Most hospitals depend on fuel-powered generators for electricity, due to epileptic power supply in the tropics. Cost of fuel is high, and most underfunded public hospitals cannot afford this expense sustainably. It is common for patients’ relatives to provide fuel to power generators for surgeries, especially in emergencies [1]. Surgeries are performed using lamps, phone torchlights or even sunlight. Even when power is available, operating theatres are poorly lit and lack basic supplies like running water, oxygen, functional anaesthesia machines, and even pulse oximeters [1]. It is common for surgeries to be postponed or cancelled because there is no oxygen or power supply in the operating theatre.

Unavailability of blood/blood products remains a significant cause of delayed decision-to-operating room time in the tropics. The bulk of blood donations are by replacement donors, who are usually patients’ relatives and friends. A patient may not have blood if his/her relative/friend has not donated, even for emergency procedures. These relatives often cannot afford the cross-match test, or are unable to donate due to blood incompatibility, or ineligibility, for various reasons.

Poor staffing is a perennial problem, resulting in surgical residents working for prolonged hours. Cumulative work hours of up to 123 h/week have been reported [2]. It is normal to have one house officer, one surgery registrar, and one specialist registrar on-call every day of the week in many surgical units in the tropics. These long work hours correlate with high rates of burnout, reduced quality of life, morbidity, and, in extreme cases, mortality, amongst surgical residents [2].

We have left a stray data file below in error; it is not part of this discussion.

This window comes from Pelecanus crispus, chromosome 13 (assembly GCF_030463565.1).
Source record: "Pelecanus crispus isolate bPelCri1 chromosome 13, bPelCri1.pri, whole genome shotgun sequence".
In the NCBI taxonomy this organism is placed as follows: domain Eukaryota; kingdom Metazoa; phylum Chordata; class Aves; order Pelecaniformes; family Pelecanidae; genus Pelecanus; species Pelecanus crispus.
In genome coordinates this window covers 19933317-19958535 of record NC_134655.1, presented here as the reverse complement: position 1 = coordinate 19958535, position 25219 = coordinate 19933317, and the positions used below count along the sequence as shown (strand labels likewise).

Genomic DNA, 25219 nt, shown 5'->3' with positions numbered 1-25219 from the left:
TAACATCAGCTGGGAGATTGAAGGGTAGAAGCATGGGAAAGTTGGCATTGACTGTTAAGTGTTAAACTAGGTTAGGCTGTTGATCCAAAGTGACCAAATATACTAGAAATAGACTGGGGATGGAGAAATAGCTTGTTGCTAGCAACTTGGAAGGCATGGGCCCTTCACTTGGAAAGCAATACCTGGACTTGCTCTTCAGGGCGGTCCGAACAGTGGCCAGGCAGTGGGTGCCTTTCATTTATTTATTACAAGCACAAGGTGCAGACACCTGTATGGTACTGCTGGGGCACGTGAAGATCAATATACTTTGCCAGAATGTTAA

Even fewer than surgeons in the tropics, are anaesthetists. The anaesthetist-to-patient ratio is as low as 1:300,000, compared to 1;10,000 in developed countries [3]. Most of the available anaesthetists are employed in tertiary hospitals, leaving surgeons in secondary and private hospitals without much anaesthetist support [3]. This contributes to third-phase delay in the provision of surgical care in the tropics, whilst “waiting for the anaesthetist”, who may be unavailable. Surgeon-administered spinal anaesthesia and ketamine for emergency operations are commonplace, with an assistant monitoring the patient with a stethoscope attached to the patient’s chest and manually checking the vital signs at intervals, owing to non-functional or unavailable monitors [1, 3]. The surgeon in the tropics improvises many unavailable surgery equipment pieces, from using face towels as abdominal mops, to Foley’s catheter as chest tube.

Few functional operating theatres complement staff shortages in the tropics. In many hospitals, it is normal to find only one functional operating theatre, where all surgical cases, irrespective of specialty, are performed. Emergency surgeries are thus delayed, and elective procedures, often postponed or cancelled. These factors contribute significantly to high-case fatality rates (even from common, treatable surgical conditions) and reduced operative volumes in the tropics. Only 6% of the estimated 313 million surgical procedures undertaken globally each year occur in the tropics [4].